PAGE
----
It's a tad ironic that horror movies are often the ones that get revived the most; they are forgiven for repeating previous storylines, and often are the cheapest kind of mainstream film to make. That may make me sound a bit cynical (and I am) but I'm also a huge aficionado of the genre nonetheless.
Evil Dead Rise (a title I want to add an "s" to the end or The to the beginning of every time I say it) is the newest update, and akin to Rise of the Planet of the Apes, is potentially the first in a new "universe" of this series. Hollywood going back to the well is nothing new, but lest we (and they) forget, the original horror franchise was always a cult favorite to begin with. It was never a commercial hit, but that didn't stop them ten years ago, when producers Sam Raimi and Bruce Campbell (who were the director and star, respectively, of the original trilogy) attempted a modern, yet run-of-the-mill remake. That gore-fest was almost an exact retelling of the first Evil Dead movie from 1978. Nonetheless, the 2013 foray into the woods flatlined because it (and this new one to a slightly lesser degree) didn't seem to be able to resurrect the sheer fun of its predecessors.
To its credit, though, Rise elevates itself in a few aspects. Chief among them, the horror. While the original Evil Dead was a low-budget, straight-ahead B-horror film, its sequels, Evil Dead 2 and Army of Darkness were big-budget black comedies. (Evil Dead 2, in fact, was essentially a humorous retelling of the. first film.)
Rise doesn't ascend to those levels, but it does reach heights of gore-porn that would make Eli Roth blush. While there is little to tie this fifth entry in the series to anything that came before, except the presence of a chainsaw (sorry, no Campbell cameo or appearance of the yellow car), writer-director Lee Cronin does pay tributes to many other horror films that likely inspired him, including a nearly plagiarized (sorry, homage) scene to Kubrick's The Shining. I'll let you guess which one.
Cronin succeeds in giving Rise a goth punk aesthetic; gone are the days of gorgeous and spoiled white college kids on Spring Break, getting drunk and having sex in the woods, and they are replaced with the likes of down-on-their-luck and at-the-end-of-their rope losers (the opening scene pokes fun at it with a sharp stick). The film is dark, and I don't mean its tone, although that is true too; due to a power outage and the grimy setting, sometimes it's hard to make out what you're seeing on screen. Even when the characters are bathed in buckets of blood, it resembles something closer to oil. Maybe this is part of the creepy atmosphere the cinematographer is trying to create, but it is a little maddening when you can't be scared because you literally don't know what's right in front of you.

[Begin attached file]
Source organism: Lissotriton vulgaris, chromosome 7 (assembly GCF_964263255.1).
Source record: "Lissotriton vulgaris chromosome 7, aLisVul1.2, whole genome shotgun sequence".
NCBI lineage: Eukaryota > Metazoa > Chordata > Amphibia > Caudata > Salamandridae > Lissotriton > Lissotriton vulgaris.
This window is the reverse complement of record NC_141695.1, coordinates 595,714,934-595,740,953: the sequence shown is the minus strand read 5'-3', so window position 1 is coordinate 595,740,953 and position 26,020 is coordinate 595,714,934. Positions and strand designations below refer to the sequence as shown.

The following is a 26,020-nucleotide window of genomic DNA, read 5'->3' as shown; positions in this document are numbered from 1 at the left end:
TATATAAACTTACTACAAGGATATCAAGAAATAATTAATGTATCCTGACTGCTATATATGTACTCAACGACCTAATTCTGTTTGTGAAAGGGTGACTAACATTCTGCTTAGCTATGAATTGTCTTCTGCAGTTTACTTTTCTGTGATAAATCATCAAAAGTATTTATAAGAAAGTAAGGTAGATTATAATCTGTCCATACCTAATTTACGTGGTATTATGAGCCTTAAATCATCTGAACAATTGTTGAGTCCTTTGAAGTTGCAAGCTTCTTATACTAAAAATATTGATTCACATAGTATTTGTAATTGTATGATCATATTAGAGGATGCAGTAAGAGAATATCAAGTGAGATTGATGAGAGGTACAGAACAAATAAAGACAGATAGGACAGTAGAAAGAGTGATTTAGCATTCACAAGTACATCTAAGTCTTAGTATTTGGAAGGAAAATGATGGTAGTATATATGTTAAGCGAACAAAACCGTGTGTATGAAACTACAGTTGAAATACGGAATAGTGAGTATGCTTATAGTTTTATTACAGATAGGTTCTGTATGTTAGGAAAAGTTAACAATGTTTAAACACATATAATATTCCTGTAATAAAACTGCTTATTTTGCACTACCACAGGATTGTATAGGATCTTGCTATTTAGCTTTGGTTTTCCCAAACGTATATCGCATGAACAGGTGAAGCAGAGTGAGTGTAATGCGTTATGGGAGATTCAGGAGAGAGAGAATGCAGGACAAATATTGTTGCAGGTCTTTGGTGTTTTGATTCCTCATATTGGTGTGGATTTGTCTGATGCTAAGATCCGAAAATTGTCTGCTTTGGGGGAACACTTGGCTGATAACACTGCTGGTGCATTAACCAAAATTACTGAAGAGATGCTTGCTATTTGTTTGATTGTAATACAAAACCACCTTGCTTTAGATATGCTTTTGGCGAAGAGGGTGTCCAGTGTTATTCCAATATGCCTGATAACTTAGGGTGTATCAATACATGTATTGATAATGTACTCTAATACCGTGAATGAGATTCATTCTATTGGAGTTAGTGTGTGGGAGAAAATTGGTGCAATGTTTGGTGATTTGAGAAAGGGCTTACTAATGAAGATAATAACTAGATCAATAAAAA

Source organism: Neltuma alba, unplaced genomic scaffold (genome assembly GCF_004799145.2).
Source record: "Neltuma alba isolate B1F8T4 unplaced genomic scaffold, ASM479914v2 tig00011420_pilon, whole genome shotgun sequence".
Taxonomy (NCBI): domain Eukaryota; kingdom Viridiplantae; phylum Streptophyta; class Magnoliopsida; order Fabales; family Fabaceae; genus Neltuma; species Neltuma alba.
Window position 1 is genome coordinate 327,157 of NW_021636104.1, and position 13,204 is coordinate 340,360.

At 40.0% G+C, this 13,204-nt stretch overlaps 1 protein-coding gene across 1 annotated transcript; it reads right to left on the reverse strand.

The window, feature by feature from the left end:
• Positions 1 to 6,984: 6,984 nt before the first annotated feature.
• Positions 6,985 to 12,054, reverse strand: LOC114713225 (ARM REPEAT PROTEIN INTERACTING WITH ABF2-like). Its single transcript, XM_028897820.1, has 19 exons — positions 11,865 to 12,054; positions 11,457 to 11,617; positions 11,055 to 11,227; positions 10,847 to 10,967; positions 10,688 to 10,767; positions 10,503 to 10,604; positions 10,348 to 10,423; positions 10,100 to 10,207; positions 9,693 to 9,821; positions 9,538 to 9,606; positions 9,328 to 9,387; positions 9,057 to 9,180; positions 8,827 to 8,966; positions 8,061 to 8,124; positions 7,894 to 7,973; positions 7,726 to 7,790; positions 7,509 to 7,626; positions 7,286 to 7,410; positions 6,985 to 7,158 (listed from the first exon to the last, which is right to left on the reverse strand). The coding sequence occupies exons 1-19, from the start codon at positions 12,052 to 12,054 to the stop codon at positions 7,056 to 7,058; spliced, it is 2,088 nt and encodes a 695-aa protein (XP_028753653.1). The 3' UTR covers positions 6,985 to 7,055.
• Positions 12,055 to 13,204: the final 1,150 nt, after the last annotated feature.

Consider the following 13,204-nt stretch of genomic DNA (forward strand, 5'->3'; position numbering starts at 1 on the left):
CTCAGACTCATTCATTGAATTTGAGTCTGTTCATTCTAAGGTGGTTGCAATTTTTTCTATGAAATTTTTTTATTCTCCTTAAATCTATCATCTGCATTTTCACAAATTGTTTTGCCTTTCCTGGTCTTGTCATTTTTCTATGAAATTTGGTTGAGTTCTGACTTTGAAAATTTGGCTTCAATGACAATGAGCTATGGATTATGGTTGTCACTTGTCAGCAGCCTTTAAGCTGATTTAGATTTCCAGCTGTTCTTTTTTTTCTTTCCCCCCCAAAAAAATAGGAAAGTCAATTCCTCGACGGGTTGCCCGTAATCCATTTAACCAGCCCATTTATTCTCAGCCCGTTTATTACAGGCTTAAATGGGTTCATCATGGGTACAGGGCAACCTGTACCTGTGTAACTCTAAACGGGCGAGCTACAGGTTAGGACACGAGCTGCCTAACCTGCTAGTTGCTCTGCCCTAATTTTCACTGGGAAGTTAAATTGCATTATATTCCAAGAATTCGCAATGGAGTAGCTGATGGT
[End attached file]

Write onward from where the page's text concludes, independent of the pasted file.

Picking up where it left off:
No one is really likable at the beginning, including our protagonist, Beth (Lily Sullivan). We first meet her while she's peeing on a pregnancy test in a disgusting bathroom of a seedy rock club. She's a guitar tech whose band's latest gig is in the same unnamed urban metropolis that her sister, Ellie (a tattoo artist and single mother), lives with her three kids, two of whom are non-binary, the third who is the real-life version of Toy Story's Sid. Just like the adult sisters' lives, the building is falling apart around them, and that's before one of them is possessed by an evil spirit, chanted to life through an old record that Ellie's son, Dan, finds beneath the parking garage following an earthquake. You see, the apartment used to be a bank, and the shaking opens up its old vault where the Book of the Dead has been hidden. (Yeah, it's a bit like the kids finding Jumanji; trying too hard to set it up.) For horror scholars, this pit in the floor is a wink to Cronin's only other feature film, Hole in the Ground.
Once you get past this formulaic introduction, though, the movie turns into a lot of foul-mouthed fun, if ripping out intestines is your sorta thing. Cronin is certainly having a blast with this baby of his, giving the audience more stomach-churning entertainment than the previews would lead you to believe. Let's just say that Linda Blair has nothing on the amount of pea soup hocked up by the characters here.
True to form, there are glaring plot holes that are never cleared up -- like how an elevator works when the building has no power, or why there's a wood chipper in the parking garage of the apartment building -- but then again I ask myself, why am I thinking so hard about a movie where someone recites an invocation from a book that has no words in it?
The film blatantly sets up for a sequel, from the first five minutes, but certainly in the loveably cliched moment when everything seems to be all better. Rise takes place all in one night, and about midway through, a character curses, "You'll all be dead by dawn!" Therefore, if we're following the Planet of the Apes trajectory as previously mentioned, I eagerly await Dawn of the (Evil) Dead, but hopefully sooner than ten years from now.